12. Detection

There are a lot of ways detecting the lanthanides. Post column derivatization has been an extensively used technique for the detection of lanthanides. The lanthanide complexes are detected at 590, 658, and 520 nm, respectively. Arsenazo III is generally employed in the aqueous as well as in acetic acid medium. The post column reagents are added to the eluate with a reciprocating pump/peristaltic pump. The rapid and efficient mixing of color-producing reagent with eluent is essential and dead volume must be minimized for achieving better resolution and sensitivity. The molar absorptivity of the complexes is generally in the region of 30,000-60,000 L/mol/cm, which permits a detection limit as low as 10-20 ng for various lanthanides.

13. Separation of lanthanides using dynamic ion-exchange HPLC

Nowadays a rapid and high-resolution separation of mixtures of lanthanide ions using sodium octanesulfonate as the ion-pairing reagent and α-HIBA as the complexing reagent was reported. A 15 cm reverse phase column was employed with sodium octanesulfonate (0.01 M) and α-HIBA (0.05-0.4 M); the pH of the mobile phase was kept at 4.6. Complete separation of lanthanides was obtained before 9 min (Fig. 1).

Fig1. Gradient separation of the lanthanides. Supelco LC18 column; linear program at pH 4.6 from 0.05 mol/L a-HIBA to 0.4 mol/L a-HIBA over 10 min at 2.0 ml/min; modifier, 1-octanesulfonate at 1 X10-2 mol/L; detection at 653 nm after postcolumn reaction with Arsenazo III; sample 5 ml of a solution containing approximately 10 mg/ml of each lanthanide.

The lanthanides could be eluted with sharp symmetrical peaks, reflecting the rapid mass transfer characteristics with high column efficiencies, i.e., HETP of about 0.02-0.03 mm. An average detection limit of approximately 2.5 ng was obtained for lanthanides in this study. A dynamic ion-exchange technique using sodium octanesulfonate-α-HIBA has also been employed for the individual separation from a mixture containing the lanthanides yttrium, uranium, and thorium. It was also

Fig. 2 Separation of lanthanides using gradient elution. Experimental conditions: column, reverse phase C18;

mobile phase, camphor-10-sulfonic acid (0.05 M); a- HIBA varied from 0.07 to 0.3 M, pH 3.8; flow rate:2 ml/min. Postcolumn reagent: Arsenazo III(1.8X 10-4 M); flow rate: 1.5 ml/min; detection :655 nm.

demonstrated that the peak positions of Th(IV) and U(VI) in the lanthanide elution chromatogram could be optimized by appropriate adjustments in the concentration of octanesulfonate, methanol, and eluent pH. In another study, the performance of α-hydroxycarboxylic acids, such as α-HIBA, α-hydroxy-α-methylbutyric acid, and lactic acid were compared for the separation of lanthanides using octanesulfonate as the ion-pairing reagent. It is also understood that a longer alkyl group in the hydroxycarboxylic acids improves the resolution, particularly for the lighter lanthanides. In another study, mandelic acid was employed instead of α-HIBA, with octanesulfonate as the ion-pairing reagent for the separation. Using a mandelic acid gradient, all 14 lanthanides were separated. The Th(IV) and U(VI) were well separated from lanthanides. The separation of lanthanides obtained, however, is inferior to that obtained with α-HIBA. This is possibly because of the fact that, with α-HIBA, the lanthanides are retained mainly through an ion-exchange mechanism; however, with mandelic acid, lanthanides may be retained through a hydrophobic interaction mechanism in addition to an ion-exchange mechanism. A rapid separation procedure for the isolation of individual lanthanides using camphor-10-sulfonic acid (CSA) as the ion-pairing reagent has also been developed. A binary gradient with a mobile phase composition of 0.05 M CSA and 0.07-0.3 M α-HIBA (pH 3.8) was employed and the lanthanides could be separated in about 8 min (Fig. 2). Excellent peak profiles with baseline resolution for individual lanthanides have been achieved with this method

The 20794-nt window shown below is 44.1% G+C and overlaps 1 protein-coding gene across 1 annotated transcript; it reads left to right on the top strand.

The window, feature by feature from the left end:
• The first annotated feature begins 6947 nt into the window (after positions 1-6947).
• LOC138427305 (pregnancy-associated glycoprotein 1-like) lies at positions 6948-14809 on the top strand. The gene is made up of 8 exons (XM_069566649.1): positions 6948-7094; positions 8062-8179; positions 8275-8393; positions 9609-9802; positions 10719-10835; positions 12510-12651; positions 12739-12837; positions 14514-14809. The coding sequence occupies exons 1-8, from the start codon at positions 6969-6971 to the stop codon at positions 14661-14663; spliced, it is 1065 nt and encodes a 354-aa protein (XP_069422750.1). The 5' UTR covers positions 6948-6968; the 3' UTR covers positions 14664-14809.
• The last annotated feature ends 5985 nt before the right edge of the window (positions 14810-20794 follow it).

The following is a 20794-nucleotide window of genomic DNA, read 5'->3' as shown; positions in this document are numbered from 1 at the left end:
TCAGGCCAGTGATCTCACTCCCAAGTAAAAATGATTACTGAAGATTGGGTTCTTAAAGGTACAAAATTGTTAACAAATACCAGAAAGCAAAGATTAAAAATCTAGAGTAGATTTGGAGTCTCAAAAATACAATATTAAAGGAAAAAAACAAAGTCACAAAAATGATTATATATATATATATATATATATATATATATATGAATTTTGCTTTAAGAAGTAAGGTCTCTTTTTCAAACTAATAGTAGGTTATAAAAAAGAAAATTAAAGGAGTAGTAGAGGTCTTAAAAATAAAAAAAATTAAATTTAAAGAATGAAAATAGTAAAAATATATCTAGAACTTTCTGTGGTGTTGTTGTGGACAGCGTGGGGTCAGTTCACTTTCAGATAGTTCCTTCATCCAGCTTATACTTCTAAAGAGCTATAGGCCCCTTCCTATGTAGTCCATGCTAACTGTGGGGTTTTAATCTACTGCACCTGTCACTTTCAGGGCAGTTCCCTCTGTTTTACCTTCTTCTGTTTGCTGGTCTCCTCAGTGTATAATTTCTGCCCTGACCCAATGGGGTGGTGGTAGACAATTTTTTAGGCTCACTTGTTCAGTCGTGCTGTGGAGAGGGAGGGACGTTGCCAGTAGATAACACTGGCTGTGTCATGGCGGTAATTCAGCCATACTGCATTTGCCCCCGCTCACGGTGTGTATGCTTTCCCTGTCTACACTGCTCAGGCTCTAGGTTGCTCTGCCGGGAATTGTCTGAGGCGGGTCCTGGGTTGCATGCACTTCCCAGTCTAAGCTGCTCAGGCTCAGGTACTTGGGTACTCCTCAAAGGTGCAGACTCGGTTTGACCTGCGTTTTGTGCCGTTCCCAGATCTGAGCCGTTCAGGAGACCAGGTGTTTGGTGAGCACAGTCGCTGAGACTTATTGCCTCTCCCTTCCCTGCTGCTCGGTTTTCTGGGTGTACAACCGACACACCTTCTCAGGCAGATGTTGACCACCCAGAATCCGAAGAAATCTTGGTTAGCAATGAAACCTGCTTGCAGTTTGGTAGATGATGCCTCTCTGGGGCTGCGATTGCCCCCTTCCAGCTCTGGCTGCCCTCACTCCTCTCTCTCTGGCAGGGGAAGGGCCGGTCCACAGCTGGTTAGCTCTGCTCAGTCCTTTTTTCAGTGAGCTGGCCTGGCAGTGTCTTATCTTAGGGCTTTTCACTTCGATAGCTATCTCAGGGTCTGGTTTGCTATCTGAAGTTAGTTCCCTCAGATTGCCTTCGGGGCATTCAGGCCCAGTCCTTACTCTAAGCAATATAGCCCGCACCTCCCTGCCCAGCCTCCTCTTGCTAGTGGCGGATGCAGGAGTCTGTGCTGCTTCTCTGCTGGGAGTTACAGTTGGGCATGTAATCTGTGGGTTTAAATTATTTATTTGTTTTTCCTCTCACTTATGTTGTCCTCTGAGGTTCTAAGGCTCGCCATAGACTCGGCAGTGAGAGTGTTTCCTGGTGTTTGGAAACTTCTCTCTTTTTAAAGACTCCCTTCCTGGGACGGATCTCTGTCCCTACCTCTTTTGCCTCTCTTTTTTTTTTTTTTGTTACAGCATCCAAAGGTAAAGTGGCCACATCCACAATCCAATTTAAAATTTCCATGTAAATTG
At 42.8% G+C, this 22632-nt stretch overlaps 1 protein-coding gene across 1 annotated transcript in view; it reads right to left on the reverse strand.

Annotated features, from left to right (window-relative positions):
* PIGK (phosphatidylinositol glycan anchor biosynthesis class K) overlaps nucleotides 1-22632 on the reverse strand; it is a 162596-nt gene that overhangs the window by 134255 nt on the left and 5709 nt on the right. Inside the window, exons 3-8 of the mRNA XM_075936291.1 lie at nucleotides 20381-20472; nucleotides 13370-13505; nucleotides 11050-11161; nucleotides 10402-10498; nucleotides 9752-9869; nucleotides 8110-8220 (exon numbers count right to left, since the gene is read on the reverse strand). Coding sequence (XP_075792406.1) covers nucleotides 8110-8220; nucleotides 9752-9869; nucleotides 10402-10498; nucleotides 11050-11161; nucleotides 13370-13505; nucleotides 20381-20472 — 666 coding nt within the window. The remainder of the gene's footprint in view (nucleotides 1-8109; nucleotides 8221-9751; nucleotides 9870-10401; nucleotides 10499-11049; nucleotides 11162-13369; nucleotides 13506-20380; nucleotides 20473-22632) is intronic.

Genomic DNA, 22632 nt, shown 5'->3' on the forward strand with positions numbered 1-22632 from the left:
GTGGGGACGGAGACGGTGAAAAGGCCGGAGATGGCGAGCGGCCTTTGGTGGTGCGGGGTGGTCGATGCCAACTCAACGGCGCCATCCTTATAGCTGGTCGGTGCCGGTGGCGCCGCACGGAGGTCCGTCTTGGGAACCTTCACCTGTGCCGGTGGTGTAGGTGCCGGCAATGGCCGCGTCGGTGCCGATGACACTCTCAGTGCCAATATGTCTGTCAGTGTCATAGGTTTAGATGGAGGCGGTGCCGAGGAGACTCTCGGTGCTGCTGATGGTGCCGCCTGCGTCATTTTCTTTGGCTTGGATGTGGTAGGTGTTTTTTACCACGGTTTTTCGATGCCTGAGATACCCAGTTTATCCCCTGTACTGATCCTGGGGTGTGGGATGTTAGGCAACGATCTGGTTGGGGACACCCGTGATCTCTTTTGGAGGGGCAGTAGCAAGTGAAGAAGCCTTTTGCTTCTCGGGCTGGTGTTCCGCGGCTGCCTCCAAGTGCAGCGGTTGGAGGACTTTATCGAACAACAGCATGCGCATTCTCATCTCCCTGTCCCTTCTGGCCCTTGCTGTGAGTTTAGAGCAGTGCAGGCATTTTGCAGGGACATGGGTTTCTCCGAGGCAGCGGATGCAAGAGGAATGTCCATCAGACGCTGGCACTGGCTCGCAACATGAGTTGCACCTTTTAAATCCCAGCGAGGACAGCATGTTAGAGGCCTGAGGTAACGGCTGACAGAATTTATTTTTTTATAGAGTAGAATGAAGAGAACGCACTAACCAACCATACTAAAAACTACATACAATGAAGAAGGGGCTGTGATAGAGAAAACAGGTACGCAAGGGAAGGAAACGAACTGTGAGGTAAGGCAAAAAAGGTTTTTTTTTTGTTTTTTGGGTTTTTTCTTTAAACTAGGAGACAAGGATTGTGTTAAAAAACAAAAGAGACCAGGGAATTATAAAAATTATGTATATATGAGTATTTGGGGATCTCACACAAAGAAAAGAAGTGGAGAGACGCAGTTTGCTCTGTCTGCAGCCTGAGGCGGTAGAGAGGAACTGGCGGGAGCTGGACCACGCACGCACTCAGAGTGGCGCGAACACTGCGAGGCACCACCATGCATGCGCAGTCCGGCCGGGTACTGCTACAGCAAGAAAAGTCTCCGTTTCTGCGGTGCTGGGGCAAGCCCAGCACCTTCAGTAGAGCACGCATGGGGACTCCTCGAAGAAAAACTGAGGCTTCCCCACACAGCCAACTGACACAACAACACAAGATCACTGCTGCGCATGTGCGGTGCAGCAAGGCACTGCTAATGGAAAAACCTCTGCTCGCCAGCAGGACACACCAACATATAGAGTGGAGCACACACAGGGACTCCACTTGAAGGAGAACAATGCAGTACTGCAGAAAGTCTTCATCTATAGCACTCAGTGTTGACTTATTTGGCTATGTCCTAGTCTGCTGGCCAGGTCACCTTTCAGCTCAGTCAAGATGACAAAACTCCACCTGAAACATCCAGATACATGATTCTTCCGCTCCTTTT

14. Using lastingly coated columns to separate lanthanides

Nowadays there is a separation of lanthanides on a reverse phase column modified with eicosylsulfate was reported, with α-HIBA (0.025-0.25 M, pH 3.8) as the mobile phase. The lanthanides could be eluted within approximately 32 min with this method (Fig. 3). In another study, a column coated with Di-(2-ethylhexyl)-phosphoric acid (HDEHP) was employed for the individual separation of lanthanides. A binary gradient in concentration of α-HIBA (0.07-0.3 M, pH 3.5) was employed in that study for the separation (Fig. 4).

Fig. 3 Separation of lanthanides by HPLC. Experimental conditions: reversed phase column, 4.6 X150 mm 5 mm Supelcosil LC-18 coated with 2.5 X 10-4 M C20SO4 - in 25% acetonitrile-water; eluent, 0.025 M a-HIBA (pH 3.8) for 9 min followed by linear gradient from 0.025 to 0.25 M a-HIBA (pH 3.8) over 20 min; detection, 658 nm after postcolumn reaction with Arsenazo III.

Fig. 4 Separation of lanthanides using HDEHP coated column. Experimental conditions: reverse phase C18 column coated with HDEHP (0.27 mM); mobile phase,a-HIBA varied from 0.07 to 0.3 M; pH 3.5; flow rate, 1.5 ml/min; postcolumn reagent, Arsenazo III; flow rate, 2 ml/min; detection, 655 nm; lanthanide, 5 mg/ml, 100 ml injected.

The separation of the entire lanthanide series was completed in about 20 min. It was reported that these coated columns are quite stable and can be employed for longer periods.


Many papers on lanthanide analysis indicate the importance of the need for the development of new and better techniques of separation. Nowadays more and more HPLC techniques have been developed for the separation of individual lanthanides using ion- exchange, dynamic, etc. The selection of gradient elution has been commonly known as a key factor for rapid and high-resolution separations.α-HIBA is being used as one of the most efficient complexing agent.